Robert Freedman is the former director of multimedia communications at NAR.
One Small Victory at a Time
Bernice Helman is a fundraising dynamo. She has helped bring in millions of dollars for the United Way of the Wabash Valley in Terre Haute, Ind., while raising awareness about the struggles of low-income families in the area.
November 2, 2013
Bernice Helman knows what it’s like to live on $4.57 a day. For a week in 2011, she and two dozen other business leaders and public officials in and around Terre Haute, Ind., pledged to do what thousands of Indiana residents must do every day: feed themselves on a bare-bones allocation of food stamps under the federal government’s Supplemental Nutrition Assistance Program. “The hunger doesn’t go away,” says Helman. “I understand why kids don’t do well in school. I couldn’t think at work. I couldn’t exercise. I never knew what ‘food insecurity’ meant until I experienced it myself.”
For several years, the city of Terre Haute (pop. 61,000) had the unenviable distinction of being No. 1 in childhood poverty in Indiana, says Troy Fears, CEO of United Way of the Wabash Valley. The organization supports 32 local charities, many focusing on early childhood education and community health. “That’s starting to improve. I think we’re No. 2 now. Still, 54 percent of our children qualify for free or reduced school lunches. We live in a very struggling area, and the need is very great.” Unemployment has hovered between 10 and 11 percent for the past four years.
Coldwell Banker Troy Helman, REALTORS®, Terre Haute, Ind.
Contact Bernice Helman at bernice.helman
Keeping her pledge to live on that meager food stamps allocation, Helman helped generate local media coverage that raised awareness about the prevalence of hunger insecurity in the Terre Haute area.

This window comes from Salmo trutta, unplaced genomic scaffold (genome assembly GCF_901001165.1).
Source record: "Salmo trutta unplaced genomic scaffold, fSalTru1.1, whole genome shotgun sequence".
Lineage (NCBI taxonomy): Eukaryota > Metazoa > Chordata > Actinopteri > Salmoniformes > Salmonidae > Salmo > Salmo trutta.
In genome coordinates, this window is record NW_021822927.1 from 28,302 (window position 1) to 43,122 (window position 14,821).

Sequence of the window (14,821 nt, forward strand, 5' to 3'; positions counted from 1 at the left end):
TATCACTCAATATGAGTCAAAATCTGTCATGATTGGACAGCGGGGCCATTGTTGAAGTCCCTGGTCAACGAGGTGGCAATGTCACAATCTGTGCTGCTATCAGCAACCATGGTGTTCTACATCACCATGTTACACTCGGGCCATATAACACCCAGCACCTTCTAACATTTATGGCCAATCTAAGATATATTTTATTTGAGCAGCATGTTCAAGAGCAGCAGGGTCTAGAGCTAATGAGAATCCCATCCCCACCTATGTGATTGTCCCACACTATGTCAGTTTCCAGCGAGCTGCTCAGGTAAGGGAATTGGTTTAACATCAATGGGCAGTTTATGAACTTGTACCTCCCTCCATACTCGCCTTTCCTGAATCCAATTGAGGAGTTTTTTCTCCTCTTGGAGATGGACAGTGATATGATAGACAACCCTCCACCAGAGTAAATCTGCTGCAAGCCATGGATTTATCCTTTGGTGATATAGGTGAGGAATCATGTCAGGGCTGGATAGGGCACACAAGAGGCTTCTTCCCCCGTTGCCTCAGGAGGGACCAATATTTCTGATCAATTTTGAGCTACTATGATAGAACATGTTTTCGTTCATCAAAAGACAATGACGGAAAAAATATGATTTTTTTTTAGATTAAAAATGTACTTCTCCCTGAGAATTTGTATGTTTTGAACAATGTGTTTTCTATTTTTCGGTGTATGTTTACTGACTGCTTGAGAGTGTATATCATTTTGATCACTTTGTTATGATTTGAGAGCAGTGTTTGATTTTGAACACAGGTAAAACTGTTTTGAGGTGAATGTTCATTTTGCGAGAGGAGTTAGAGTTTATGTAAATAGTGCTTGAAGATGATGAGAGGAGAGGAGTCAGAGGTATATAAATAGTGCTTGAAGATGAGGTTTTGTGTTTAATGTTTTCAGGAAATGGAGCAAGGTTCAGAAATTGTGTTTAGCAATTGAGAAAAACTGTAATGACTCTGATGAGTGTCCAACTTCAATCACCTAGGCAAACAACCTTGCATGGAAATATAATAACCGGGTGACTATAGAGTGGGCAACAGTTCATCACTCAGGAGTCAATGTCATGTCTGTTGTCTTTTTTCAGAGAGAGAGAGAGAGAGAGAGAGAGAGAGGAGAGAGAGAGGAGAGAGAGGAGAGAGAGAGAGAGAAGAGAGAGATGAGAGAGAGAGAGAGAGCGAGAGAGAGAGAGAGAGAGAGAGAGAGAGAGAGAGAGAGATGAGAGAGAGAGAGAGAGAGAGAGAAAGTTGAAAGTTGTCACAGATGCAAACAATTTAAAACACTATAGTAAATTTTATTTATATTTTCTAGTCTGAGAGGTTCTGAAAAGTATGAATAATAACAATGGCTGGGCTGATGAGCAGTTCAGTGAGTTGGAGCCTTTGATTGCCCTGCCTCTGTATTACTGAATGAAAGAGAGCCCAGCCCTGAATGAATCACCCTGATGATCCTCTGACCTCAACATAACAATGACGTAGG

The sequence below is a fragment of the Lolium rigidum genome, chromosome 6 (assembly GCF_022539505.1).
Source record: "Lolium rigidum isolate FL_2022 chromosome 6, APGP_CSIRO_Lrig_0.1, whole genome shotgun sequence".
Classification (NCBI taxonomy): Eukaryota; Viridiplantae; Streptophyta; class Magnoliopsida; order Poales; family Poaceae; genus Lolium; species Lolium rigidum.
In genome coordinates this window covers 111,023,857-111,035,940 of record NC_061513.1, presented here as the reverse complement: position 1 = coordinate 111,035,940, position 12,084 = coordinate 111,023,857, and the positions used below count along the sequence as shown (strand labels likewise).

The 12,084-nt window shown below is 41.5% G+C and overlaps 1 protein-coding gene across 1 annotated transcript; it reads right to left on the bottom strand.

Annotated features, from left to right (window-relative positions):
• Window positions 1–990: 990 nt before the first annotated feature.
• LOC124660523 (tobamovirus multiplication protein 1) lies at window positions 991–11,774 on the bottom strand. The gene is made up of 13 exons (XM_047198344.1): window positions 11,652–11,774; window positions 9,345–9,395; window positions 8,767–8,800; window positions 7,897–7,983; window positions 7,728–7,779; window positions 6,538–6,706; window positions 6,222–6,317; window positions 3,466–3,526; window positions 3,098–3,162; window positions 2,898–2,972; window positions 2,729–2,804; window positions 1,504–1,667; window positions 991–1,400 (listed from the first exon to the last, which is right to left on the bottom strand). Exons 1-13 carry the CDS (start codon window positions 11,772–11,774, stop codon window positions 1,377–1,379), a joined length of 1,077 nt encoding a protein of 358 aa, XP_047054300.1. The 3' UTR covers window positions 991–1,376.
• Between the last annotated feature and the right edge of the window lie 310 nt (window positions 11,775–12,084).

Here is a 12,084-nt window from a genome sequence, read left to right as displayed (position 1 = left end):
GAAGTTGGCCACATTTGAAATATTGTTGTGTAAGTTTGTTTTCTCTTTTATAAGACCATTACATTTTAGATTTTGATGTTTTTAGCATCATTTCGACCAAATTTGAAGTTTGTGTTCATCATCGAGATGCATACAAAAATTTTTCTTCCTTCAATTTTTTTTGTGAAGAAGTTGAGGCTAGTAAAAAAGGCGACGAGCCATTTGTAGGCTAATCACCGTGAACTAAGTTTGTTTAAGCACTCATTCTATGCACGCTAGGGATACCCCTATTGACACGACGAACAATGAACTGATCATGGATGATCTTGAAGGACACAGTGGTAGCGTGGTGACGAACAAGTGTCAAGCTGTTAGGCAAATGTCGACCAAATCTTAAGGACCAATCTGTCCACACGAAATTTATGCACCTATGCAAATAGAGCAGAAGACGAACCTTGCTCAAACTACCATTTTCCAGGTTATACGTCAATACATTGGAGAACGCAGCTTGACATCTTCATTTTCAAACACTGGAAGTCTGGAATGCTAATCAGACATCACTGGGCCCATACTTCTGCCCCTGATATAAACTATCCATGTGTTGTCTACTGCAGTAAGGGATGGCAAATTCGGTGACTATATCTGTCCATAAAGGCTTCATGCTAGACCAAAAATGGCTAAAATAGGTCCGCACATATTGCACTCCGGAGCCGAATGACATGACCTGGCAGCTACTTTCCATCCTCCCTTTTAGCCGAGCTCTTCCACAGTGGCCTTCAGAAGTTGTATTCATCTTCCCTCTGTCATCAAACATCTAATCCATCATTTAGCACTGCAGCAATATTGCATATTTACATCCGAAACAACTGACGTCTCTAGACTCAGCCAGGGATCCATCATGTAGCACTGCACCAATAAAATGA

But her impact has gone far beyond shining a spotlight on the issue. Six years ago, she launched the “Grillin’ and Chillin’ ” picnic for real estate professionals, which raises $10,000 to $15,000 each year. Helman, who served as 2011 fundraising chair for the local United Way organization and continues to serve on the board, led the charity to a record year of donations—more than $1.8 million—even as one of the area’s biggest employers, pharmaceutical giant Pfizer, pulled up stakes and left town, taking some $300,000 in annual donations with it.
“I can say without hesitation that Bernice has been a godsend for this area,” says Thomas Chiado, president of the Terre Haute Area Association of REALTORS®. “If ever there was a person we needed to step up to the plate, Bernice is the person.”
Her fearless dedication has inspired her to try eye-catching antics that are unlikely to be found in any fundraising textbook, like standing on the roof of a grocery store for 12 hours in freezing rain, lowering and raising a bucket that passersby filled with donations. There was also the time she performed in Dancing with the Terre Haute Stars, which collected $126,000 for the group CHANCES for Indiana Youth.
In addition to heading the local United Way’s fund-raising committee in its record-breaking year, Helman has led or helped lead more fundraising drives than her colleagues can tally up. Each event generates tens of thousands of dollars a year.
Power of the Purse, one fundraiser she helped spearhead, brought 200 women executives together once a quarter for lunch and an auction. In one year, the program raised $50,000 for Success by 6, a literacy program that helps disadvantaged children learn to read by kindergarten.
Fears credits Helman with setting in motion a program to expand the local United Way’s donor base by reaching beyond Terre Haute to nearby counties. These counties, largely rural and with significant rates of poverty, have long been on the receiving end of the funds the United Way collects; now they’re on the giving end, too. “We wanted people to know we provided programming and funds to those counties and to get the business people in them engaged,” Fears says.
Helman is driven by an awareness of what her fund-raising accomplishes. She recalls one boy, about 8 years old, who participated in a Christmas store she helped organize for a local Catholic Charities organization a couple of years ago. Each child was invited to select one gift.
The boy selected a doll. “I said to him, ‘Are you sure you want a doll? Are you sure that’s what you want to pick?’ And he said it was for his sister, that he wanted her to have something to open on Christmas. To be that young and worrying about that—it was a moment that reminded me why we work so hard to bring in donors and get business people to devote their time to these efforts. We do it for the kids. We do it for all the people who need help.”